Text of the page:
That’s Moore’s roadmap back to being the player the Giants acquired. For the team as a whole, the roadmap back to relevance is similar to Wednesday’s plan. This is not a home-run hitting lineup, but the Giants are 47-21 when scoring four runs, and Wednesday was a reminder of the different paths to that magical number. 

Brandon Crawford had a solo homer, but the first two runs came on sacrifice flies and the fourth on a walk-wild pitch-single combination. Bochy said he liked “the brand of ball” his team played.

“They executed so well today,” he said. “It’s just good baseball, and that’s what I felt good about.”

Doing due diligence, Giants send Evans, Shelley to scout Shohei Otani in Japan

Doing due diligence, Giants send Evans, Shelley to scout Shohei Otani in Japan

SAN FRANCISCO — A couple of weeks ago, a Giants official expressed amazement about how little was known about the desires of Japanese two-way star Shohei Otani.

“Teams know just about as much as you guys (in the media),” he said. 

The Giants are hoping that changes this week. General manager Bobby Evans and assistant GM Jeremy Shelley have traveled to Japan to take a look at the 23-year-old, who reportedly will come over to play in Major League Baseball next season. 

“There’s going to be a lot of attention on him and it’s part of the scouting process every club goes through,” manager Bruce Bochy said. “It’s doing our due diligence, as you say.”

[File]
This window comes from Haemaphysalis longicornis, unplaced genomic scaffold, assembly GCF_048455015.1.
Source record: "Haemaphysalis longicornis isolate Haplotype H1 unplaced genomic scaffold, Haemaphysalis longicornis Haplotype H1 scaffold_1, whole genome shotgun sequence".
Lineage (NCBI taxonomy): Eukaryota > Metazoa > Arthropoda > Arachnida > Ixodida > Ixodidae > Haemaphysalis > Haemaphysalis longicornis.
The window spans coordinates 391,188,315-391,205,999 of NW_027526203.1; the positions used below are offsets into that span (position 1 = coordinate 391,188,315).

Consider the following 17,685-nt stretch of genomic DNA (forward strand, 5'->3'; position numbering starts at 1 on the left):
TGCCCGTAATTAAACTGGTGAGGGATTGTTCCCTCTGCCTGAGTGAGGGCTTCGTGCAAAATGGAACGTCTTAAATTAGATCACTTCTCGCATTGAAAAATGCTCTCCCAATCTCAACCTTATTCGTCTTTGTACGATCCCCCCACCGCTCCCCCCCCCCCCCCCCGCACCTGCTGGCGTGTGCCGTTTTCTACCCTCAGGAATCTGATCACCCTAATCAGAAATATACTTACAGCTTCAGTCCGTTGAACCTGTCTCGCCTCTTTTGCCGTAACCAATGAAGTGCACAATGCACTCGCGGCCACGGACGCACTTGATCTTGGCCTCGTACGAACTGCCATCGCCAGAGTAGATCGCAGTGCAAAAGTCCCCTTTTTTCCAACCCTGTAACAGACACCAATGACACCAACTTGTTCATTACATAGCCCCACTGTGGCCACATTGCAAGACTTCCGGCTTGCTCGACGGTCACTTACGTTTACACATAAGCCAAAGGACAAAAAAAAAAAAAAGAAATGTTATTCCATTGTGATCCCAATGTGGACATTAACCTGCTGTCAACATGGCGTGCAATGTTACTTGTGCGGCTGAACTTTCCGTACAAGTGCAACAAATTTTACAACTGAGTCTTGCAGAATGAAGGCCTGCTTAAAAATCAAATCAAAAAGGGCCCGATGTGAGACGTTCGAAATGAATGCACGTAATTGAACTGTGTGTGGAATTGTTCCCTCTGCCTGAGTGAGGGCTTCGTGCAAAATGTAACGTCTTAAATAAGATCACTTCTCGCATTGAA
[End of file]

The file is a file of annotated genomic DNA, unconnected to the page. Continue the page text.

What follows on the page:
Otani is a rare prospect, a potential ace on the mound and lineup-altering bat in the outfield. He has 47 homers in just over 1,000 professional at-bats, and this season he’s batting .341. As a hard-throwing pitcher with a wipeout breaking ball, Otani has a 2.57 career ERA for the Nippon Ham Fighters. He had a 1.86 ERA last season with 174 strikeouts in 140 innings. 

Because he’s said to be coming over at such a young age, Otani will sacrifice the chance to sign a massive contract. The CBA limits him to collecting money from a team’s international bonus pool, and the Giants are limited to $300,000. Still, some other big-market teams are in the same boat, and despite their lack of pool money and poor season, the Giants surely believe they have plenty to offer. 

It’s not known what Otani is looking for, but perhaps he wants to play in a big city to make up some of his lost earnings? Perhaps he wants to play on the West Coast, closer to his home country, or in a region with a big Japanese population? Perhaps he’s just a big Buster Posey fan? The Giants intend to find out, and to be in the bidding. 

It’s possible that Otani has seen the way Bochy uses Madison Bumgarner as a pinch-hitter, but Bochy said he can’t imagine using a true two-way player. 

“I don’t think it would work,” he said. “You’re talking more of something that might work in the American League. That’s a lot of throwing and wear-and-tear.”